Cuba also said that it is clear that the MoI needs to be proportionate to the ambition and commitment that countries are taking, particularly developing countries. There has to be a balance between the commitments and the MoI to achieve them, it said, adding that FfD and goal 17 as in the draft are not enough to satisfy this criterion. With the exception of a few of the MoI, the majority of MoI are a political declaration of good intentions but today they have not become a reality, stressed Cuba, saying further that we need to take into considerations the lessons of MDGs (Millennium Development Goals).  It also said that to think that developing countries will be able to achieve 17 goals and 168 indicators is a utopian dream without the resources to pursue this.

Pakistan said that this is a highly ambitions and transformative agenda, and an ambitious outcome of FfD will be very important, stressing that both processes are important but separate and the (FfD) outcome cannot replace current MoI but only complement it. The new framework will transform the New Global Partnership and not only ODA, said Pakistan.

It also said that climate financing is being counted as ODA and the UNFCCC (UN Framework Convention on Climate Change) says that it needs to be new and additional. Pakistan also noted the importance of maintaining CBDR (common but differentiated responsibilities) as an important principle.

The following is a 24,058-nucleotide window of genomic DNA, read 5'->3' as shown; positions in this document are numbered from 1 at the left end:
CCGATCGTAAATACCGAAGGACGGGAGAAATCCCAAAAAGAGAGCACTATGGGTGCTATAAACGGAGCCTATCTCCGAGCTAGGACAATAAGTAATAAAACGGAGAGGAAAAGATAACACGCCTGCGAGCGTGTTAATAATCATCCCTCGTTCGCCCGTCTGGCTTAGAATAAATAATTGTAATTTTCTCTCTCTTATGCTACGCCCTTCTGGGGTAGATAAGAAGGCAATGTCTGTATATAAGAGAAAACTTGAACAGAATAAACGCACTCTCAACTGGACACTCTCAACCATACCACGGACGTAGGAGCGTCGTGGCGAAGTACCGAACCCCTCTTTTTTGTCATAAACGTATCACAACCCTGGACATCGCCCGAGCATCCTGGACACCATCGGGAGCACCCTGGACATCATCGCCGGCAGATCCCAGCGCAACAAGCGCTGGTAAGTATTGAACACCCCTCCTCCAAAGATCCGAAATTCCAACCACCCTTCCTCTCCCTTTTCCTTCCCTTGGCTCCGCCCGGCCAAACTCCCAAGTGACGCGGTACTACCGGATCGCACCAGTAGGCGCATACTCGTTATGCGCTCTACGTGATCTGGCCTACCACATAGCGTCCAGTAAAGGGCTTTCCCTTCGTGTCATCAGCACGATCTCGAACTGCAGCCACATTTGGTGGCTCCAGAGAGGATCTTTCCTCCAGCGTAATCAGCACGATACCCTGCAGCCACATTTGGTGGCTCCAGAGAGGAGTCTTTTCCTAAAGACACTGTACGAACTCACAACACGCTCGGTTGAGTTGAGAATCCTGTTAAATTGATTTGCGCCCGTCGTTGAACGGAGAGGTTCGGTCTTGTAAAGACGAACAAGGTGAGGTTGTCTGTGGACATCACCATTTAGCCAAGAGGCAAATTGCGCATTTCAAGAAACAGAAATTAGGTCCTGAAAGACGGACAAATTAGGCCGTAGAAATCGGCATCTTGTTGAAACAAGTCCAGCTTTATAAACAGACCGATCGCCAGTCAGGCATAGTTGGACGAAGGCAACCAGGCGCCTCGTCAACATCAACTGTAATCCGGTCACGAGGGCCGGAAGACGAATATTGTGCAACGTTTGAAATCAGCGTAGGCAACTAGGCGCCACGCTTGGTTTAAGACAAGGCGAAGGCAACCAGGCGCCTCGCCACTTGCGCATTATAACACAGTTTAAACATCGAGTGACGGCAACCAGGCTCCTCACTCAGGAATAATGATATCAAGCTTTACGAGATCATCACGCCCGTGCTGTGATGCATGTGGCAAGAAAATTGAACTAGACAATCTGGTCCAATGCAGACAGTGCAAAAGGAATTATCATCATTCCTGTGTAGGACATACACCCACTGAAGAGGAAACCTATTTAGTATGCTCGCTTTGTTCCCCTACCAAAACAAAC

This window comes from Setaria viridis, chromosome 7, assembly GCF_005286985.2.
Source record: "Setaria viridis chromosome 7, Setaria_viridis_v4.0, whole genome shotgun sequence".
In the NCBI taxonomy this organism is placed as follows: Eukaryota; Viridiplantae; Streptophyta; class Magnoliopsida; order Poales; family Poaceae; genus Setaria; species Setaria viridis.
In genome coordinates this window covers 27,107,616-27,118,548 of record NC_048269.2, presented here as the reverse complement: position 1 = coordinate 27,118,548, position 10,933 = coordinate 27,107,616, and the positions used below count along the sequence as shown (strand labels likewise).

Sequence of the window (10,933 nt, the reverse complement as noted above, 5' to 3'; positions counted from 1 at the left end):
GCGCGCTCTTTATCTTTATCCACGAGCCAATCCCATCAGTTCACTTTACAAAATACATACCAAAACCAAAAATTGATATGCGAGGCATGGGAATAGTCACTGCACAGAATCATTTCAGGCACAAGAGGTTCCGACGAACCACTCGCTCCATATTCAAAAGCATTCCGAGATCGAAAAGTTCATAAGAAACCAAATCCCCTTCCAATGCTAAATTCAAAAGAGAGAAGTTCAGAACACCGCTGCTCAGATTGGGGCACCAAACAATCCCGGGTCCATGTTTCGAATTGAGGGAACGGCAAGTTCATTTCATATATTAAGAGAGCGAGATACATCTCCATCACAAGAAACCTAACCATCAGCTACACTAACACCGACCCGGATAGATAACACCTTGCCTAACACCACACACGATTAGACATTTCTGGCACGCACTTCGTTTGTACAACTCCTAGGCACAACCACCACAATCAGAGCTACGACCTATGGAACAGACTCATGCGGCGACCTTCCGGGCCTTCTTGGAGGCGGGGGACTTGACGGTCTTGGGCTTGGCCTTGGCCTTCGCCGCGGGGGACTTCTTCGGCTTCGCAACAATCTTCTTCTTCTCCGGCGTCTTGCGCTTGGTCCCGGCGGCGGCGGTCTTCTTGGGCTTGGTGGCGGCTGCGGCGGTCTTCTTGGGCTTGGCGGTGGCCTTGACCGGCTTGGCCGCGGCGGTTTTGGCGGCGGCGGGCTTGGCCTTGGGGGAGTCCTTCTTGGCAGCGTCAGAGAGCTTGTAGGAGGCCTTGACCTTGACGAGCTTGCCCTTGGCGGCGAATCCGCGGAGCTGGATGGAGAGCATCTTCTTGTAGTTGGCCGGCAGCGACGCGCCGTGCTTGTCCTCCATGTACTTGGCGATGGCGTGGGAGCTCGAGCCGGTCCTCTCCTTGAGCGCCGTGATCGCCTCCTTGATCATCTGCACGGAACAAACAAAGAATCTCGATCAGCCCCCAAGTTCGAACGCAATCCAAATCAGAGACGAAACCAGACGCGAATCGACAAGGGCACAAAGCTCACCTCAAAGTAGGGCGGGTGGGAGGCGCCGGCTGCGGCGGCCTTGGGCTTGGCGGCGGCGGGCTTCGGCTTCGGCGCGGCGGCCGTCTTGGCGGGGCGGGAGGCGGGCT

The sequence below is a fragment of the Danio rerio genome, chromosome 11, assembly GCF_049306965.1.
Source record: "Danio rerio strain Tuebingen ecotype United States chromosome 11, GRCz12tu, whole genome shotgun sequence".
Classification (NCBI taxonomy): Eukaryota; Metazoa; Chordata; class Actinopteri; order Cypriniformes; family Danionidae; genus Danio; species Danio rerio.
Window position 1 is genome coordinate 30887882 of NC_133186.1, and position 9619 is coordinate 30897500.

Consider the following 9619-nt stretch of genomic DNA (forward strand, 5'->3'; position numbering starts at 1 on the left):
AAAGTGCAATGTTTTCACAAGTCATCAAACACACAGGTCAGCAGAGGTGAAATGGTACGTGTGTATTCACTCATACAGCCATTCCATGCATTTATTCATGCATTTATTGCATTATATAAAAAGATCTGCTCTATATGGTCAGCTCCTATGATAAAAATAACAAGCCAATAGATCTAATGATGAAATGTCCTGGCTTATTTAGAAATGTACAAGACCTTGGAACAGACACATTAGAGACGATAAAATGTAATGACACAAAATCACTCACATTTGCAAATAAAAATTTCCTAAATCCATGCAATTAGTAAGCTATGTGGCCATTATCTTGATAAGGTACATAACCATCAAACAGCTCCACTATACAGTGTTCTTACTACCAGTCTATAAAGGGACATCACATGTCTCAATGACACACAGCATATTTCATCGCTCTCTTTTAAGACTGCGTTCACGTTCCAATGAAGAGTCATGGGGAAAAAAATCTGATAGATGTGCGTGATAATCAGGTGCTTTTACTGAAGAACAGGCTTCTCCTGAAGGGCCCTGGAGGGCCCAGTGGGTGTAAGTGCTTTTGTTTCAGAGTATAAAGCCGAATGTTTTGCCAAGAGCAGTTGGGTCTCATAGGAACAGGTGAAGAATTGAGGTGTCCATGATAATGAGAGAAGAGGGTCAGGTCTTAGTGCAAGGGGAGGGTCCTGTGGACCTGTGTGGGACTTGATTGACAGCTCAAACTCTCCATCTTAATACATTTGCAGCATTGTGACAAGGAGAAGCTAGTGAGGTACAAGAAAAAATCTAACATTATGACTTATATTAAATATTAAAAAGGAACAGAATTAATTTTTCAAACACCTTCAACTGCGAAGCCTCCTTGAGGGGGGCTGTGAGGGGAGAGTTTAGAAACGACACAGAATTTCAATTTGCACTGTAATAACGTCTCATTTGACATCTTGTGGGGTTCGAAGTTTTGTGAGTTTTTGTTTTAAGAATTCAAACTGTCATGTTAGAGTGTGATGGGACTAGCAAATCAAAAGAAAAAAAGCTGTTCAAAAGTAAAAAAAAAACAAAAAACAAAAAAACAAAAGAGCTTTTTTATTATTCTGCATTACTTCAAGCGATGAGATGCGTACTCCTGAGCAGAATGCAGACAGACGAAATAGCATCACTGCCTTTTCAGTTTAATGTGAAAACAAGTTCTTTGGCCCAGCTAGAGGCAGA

The European Union (EU) said that its position is that the Addis outcome should constitute the overarching MoI pillar of the post-2015 agreement. In this context the zero draft language is really a placeholder text, as clearly indicated in the footnote, it said, adding that the EU did not intend to engage on the text at this stage.

The EU emphasized that in order to secure a high level of ambition both in Addis and at the Post-2015 Summit the best possible outcome in Addis should be secured and then for this to be fully integrated in post-2015 agenda. This is the best way to ensure that the post-2015 agenda is effectively supported and implemented across the board, without unnecessary duplication or inconsistency, it said. The EU further noted that integration is a precondition for maximum effectiveness, efficiency and impact.